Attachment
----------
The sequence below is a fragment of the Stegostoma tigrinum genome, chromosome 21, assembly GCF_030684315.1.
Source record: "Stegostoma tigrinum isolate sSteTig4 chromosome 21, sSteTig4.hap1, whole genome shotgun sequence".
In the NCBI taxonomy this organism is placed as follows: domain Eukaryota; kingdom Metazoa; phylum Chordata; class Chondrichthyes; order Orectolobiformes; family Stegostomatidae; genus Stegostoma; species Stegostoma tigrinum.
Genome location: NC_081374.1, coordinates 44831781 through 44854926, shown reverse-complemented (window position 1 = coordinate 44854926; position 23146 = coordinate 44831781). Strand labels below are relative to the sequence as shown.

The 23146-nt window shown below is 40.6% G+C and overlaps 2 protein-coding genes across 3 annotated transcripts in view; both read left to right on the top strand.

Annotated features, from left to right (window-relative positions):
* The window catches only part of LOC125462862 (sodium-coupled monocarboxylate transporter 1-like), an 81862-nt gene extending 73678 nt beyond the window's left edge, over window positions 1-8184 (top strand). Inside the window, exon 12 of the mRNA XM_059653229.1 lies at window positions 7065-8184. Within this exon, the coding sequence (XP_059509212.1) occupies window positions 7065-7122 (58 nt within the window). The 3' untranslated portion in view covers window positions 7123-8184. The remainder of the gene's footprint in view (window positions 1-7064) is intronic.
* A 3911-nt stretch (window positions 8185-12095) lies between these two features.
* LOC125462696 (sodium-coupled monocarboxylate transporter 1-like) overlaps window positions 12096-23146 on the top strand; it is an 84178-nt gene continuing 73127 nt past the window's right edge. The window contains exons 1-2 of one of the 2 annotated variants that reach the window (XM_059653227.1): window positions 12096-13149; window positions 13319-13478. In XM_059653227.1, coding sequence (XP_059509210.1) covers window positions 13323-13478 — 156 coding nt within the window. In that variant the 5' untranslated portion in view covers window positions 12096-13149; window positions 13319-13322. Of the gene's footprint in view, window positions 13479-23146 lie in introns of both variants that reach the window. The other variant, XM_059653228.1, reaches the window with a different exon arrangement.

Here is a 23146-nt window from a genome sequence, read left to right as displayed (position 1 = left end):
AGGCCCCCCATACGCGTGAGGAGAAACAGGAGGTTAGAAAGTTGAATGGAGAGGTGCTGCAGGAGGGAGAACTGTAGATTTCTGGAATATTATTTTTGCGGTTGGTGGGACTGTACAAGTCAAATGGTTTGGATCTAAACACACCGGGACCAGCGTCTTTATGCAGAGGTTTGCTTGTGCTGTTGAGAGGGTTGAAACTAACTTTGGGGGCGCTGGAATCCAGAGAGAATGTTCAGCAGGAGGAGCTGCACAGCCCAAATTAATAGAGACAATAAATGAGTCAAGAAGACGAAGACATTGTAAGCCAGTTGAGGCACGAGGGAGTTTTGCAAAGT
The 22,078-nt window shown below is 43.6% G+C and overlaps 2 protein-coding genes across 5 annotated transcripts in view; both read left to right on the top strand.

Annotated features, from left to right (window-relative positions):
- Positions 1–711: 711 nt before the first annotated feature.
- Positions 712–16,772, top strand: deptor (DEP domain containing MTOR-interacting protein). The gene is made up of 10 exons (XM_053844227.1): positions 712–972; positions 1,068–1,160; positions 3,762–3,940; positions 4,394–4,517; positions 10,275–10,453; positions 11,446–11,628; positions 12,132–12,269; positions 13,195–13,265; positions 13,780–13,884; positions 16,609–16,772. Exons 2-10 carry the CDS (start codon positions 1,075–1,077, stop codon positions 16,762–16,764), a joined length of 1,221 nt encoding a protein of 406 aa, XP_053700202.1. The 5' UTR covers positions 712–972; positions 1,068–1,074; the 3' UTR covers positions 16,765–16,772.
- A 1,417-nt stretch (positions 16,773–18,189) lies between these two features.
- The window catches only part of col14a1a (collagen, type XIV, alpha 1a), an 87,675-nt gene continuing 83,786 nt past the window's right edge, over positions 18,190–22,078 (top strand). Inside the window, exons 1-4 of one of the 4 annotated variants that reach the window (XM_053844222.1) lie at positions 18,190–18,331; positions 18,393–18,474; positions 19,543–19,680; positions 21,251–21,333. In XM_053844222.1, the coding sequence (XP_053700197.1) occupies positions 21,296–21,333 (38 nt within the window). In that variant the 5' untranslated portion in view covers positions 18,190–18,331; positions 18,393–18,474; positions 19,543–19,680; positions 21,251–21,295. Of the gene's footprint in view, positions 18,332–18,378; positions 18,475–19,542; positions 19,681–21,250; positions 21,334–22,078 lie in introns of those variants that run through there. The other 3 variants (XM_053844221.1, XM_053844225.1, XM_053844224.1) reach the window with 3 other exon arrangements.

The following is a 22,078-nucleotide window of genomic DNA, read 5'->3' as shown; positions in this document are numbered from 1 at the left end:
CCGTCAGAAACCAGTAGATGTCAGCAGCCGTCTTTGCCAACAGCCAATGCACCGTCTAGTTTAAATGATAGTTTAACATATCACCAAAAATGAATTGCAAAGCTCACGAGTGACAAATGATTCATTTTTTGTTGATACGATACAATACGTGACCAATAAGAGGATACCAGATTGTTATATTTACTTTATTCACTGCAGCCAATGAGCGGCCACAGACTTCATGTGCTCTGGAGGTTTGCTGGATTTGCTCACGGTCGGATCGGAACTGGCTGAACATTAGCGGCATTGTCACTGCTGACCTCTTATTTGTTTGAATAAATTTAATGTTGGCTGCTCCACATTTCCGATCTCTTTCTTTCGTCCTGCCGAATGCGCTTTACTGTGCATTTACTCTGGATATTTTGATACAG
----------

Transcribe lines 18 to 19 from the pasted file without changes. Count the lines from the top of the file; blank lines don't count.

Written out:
The following is a 22,078-nucleotide window of genomic DNA, read 5'->3' as shown; positions in this document are numbered from 1 at the left end:
CCGTCAGAAACCAGTAGATGTCAGCAGCCGTCTTTGCCAACAGCCAATGCACCGTCTAGTTTAAATGATAGTTTAACATATCACCAAAAATGAATTGCAAAGCTCACGAGTGACAAATGATTCATTTTTTGTTGATACGATACAATACGTGACCAATAAGAGGATACCAGATTGTTATATTTACTTTATTCACTGCAGCCAATGAGCGGCCACAGACTTCATGTGCTCTGGAGGTTTGCTGGATTTGCTCACGGTCGGATCGGAACTGGCTGAACATTAGCGGCATTGTCACTGCTGACCTCTTATTTGTTTGAATAAATTTAATGTTGGCTGCTCCACATTTCCGATCTCTTTCTTTCGTCCTGCCGAATGCGCTTTACTGTGCATTTACTCTGGATATTTTGATACAG